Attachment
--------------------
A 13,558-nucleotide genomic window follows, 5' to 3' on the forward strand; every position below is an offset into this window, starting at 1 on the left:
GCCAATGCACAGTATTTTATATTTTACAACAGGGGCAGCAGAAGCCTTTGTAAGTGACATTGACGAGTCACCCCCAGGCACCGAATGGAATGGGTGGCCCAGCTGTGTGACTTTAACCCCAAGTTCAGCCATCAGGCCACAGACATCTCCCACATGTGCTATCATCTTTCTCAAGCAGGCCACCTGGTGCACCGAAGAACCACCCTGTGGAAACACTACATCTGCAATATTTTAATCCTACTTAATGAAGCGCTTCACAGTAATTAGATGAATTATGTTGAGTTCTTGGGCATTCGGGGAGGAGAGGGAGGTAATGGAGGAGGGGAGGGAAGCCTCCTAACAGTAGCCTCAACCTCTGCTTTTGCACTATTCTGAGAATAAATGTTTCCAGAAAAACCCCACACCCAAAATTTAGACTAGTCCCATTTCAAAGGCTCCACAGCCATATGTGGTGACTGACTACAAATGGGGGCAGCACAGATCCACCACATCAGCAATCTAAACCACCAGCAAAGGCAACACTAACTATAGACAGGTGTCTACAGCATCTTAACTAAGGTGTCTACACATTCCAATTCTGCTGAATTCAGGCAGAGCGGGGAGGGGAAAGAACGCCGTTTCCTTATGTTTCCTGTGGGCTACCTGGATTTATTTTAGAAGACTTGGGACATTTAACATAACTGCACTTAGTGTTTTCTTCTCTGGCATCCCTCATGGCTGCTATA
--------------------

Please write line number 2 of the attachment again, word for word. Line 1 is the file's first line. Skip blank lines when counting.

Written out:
GCCAATGCACAGTATTTTATATTTTACAACAGGGGCAGCAGAAGCCTTTGTAAGTGACATTGACGAGTCACCCCCAGGCACCGAATGGAATGGGTGGCCCAGCTGTGTGACTTTAACCCCAAGTTCAGCCATCAGGCCACAGACATCTCCCACATGTGCTATCATCTTTCTCAAGCAGGCCACCTGGTGCACCGAAGAACCACCCTGTGGAAACACTACATCTGCAATATTTTAATCCTACTTAATGAAGCGCTTCACAGTAATTAGATGAATTATGTTGAGTTCTTGGGCATTCGGGGAGGAGAGGGAGGTAATGGAGGAGGGGAGGGAAGCCTCCTAACAGTAGCCTCAACCTCTGCTTTTGCACTATTCTGAGAATAAATGTTTCCAGAAAAACCCCACACCCAAAATTTAGACTAGTCCCATTTCAAAGGCTCCACAGCCATATGTGGTGACTGACTACAAATGGGGGCAGCACAGATCCACCACATCAGCAATCTAAACCACCAGCAAAGGCAACACTAACTATAGACAGGTGTCTACAGCATCTTAACTAAGGTGTCTACACATTCCAATTCTGCTGAATTCAGGCAGAGCGGGGAGGGGAAAGAACGCCGTTTCCTTATGTTTCCTGTGGGCTACCTGGATTTATTTTAGAAGACTTGGGACATTTAACATAACTGCACTTAGTGTTTTCTTCTCTGGCATCCCTCATGGCTGCTATA